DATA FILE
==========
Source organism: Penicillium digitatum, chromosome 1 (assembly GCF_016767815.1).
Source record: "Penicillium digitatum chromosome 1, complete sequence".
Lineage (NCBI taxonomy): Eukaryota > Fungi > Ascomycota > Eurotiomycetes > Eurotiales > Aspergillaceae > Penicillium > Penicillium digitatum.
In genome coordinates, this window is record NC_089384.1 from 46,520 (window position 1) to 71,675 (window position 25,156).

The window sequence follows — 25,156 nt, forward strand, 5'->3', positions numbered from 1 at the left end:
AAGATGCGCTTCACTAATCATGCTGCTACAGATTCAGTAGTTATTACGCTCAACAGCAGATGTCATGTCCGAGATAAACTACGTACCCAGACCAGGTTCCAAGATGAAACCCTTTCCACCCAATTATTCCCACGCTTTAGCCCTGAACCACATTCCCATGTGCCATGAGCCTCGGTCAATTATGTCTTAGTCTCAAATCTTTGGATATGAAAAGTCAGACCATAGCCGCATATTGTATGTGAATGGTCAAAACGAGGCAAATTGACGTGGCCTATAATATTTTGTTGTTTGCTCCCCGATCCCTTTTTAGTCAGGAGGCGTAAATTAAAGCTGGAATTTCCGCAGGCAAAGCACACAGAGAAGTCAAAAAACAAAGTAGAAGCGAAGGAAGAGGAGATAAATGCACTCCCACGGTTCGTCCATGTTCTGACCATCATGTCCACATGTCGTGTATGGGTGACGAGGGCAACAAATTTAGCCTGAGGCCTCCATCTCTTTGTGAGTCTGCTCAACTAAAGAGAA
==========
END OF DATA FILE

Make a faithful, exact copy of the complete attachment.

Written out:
Source organism: Penicillium digitatum, chromosome 1 (assembly GCF_016767815.1).
Source record: "Penicillium digitatum chromosome 1, complete sequence".
Lineage (NCBI taxonomy): Eukaryota > Fungi > Ascomycota > Eurotiomycetes > Eurotiales > Aspergillaceae > Penicillium > Penicillium digitatum.
In genome coordinates, this window is record NC_089384.1 from 46,520 (window position 1) to 71,675 (window position 25,156).

The window sequence follows — 25,156 nt, forward strand, 5'->3', positions numbered from 1 at the left end:
AAGATGCGCTTCACTAATCATGCTGCTACAGATTCAGTAGTTATTACGCTCAACAGCAGATGTCATGTCCGAGATAAACTACGTACCCAGACCAGGTTCCAAGATGAAACCCTTTCCACCCAATTATTCCCACGCTTTAGCCCTGAACCACATTCCCATGTGCCATGAGCCTCGGTCAATTATGTCTTAGTCTCAAATCTTTGGATATGAAAAGTCAGACCATAGCCGCATATTGTATGTGAATGGTCAAAACGAGGCAAATTGACGTGGCCTATAATATTTTGTTGTTTGCTCCCCGATCCCTTTTTAGTCAGGAGGCGTAAATTAAAGCTGGAATTTCCGCAGGCAAAGCACACAGAGAAGTCAAAAAACAAAGTAGAAGCGAAGGAAGAGGAGATAAATGCACTCCCACGGTTCGTCCATGTTCTGACCATCATGTCCACATGTCGTGTATGGGTGACGAGGGCAACAAATTTAGCCTGAGGCCTCCATCTCTTTGTGAGTCTGCTCAACTAAAGAGAA